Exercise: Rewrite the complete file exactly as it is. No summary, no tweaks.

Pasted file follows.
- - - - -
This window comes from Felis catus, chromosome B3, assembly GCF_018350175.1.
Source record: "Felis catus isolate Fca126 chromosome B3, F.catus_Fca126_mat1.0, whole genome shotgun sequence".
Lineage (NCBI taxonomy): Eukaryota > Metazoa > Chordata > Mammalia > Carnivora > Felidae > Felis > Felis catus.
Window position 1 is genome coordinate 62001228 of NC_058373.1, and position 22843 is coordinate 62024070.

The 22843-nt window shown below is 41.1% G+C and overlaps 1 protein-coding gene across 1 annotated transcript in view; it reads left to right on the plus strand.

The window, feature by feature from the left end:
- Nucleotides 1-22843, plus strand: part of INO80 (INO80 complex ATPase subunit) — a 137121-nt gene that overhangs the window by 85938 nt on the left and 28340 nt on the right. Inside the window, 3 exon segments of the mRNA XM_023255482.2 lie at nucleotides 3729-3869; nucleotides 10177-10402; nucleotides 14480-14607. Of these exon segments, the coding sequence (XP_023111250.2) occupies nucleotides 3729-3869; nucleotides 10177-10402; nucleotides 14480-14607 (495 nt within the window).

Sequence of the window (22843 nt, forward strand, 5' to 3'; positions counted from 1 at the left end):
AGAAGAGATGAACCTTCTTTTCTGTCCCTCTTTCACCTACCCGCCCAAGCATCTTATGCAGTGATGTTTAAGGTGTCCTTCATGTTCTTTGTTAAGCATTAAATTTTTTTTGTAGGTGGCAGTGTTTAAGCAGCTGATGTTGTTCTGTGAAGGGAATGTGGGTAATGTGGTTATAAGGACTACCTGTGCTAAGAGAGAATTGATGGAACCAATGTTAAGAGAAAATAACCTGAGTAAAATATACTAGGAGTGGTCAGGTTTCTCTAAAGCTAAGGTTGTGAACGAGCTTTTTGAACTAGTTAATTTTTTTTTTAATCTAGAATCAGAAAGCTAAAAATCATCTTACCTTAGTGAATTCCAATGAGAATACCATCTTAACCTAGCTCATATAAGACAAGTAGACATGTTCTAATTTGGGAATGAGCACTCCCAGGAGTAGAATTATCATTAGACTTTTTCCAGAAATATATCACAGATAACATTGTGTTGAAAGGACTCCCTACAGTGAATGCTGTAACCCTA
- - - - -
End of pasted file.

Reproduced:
This window comes from Felis catus, chromosome B3, assembly GCF_018350175.1.
Source record: "Felis catus isolate Fca126 chromosome B3, F.catus_Fca126_mat1.0, whole genome shotgun sequence".
Lineage (NCBI taxonomy): Eukaryota > Metazoa > Chordata > Mammalia > Carnivora > Felidae > Felis > Felis catus.
Window position 1 is genome coordinate 62001228 of NC_058373.1, and position 22843 is coordinate 62024070.

The 22843-nt window shown below is 41.1% G+C and overlaps 1 protein-coding gene across 1 annotated transcript in view; it reads left to right on the plus strand.

The window, feature by feature from the left end:
- Nucleotides 1-22843, plus strand: part of INO80 (INO80 complex ATPase subunit) — a 137121-nt gene that overhangs the window by 85938 nt on the left and 28340 nt on the right. Inside the window, 3 exon segments of the mRNA XM_023255482.2 lie at nucleotides 3729-3869; nucleotides 10177-10402; nucleotides 14480-14607. Of these exon segments, the coding sequence (XP_023111250.2) occupies nucleotides 3729-3869; nucleotides 10177-10402; nucleotides 14480-14607 (495 nt within the window).

Sequence of the window (22843 nt, forward strand, 5' to 3'; positions counted from 1 at the left end):
AGAAGAGATGAACCTTCTTTTCTGTCCCTCTTTCACCTACCCGCCCAAGCATCTTATGCAGTGATGTTTAAGGTGTCCTTCATGTTCTTTGTTAAGCATTAAATTTTTTTTGTAGGTGGCAGTGTTTAAGCAGCTGATGTTGTTCTGTGAAGGGAATGTGGGTAATGTGGTTATAAGGACTACCTGTGCTAAGAGAGAATTGATGGAACCAATGTTAAGAGAAAATAACCTGAGTAAAATATACTAGGAGTGGTCAGGTTTCTCTAAAGCTAAGGTTGTGAACGAGCTTTTTGAACTAGTTAATTTTTTTTTTAATCTAGAATCAGAAAGCTAAAAATCATCTTACCTTAGTGAATTCCAATGAGAATACCATCTTAACCTAGCTCATATAAGACAAGTAGACATGTTCTAATTTGGGAATGAGCACTCCCAGGAGTAGAATTATCATTAGACTTTTTCCAGAAATATATCACAGATAACATTGTGTTGAAAGGACTCCCTACAGTGAATGCTGTAACCCTA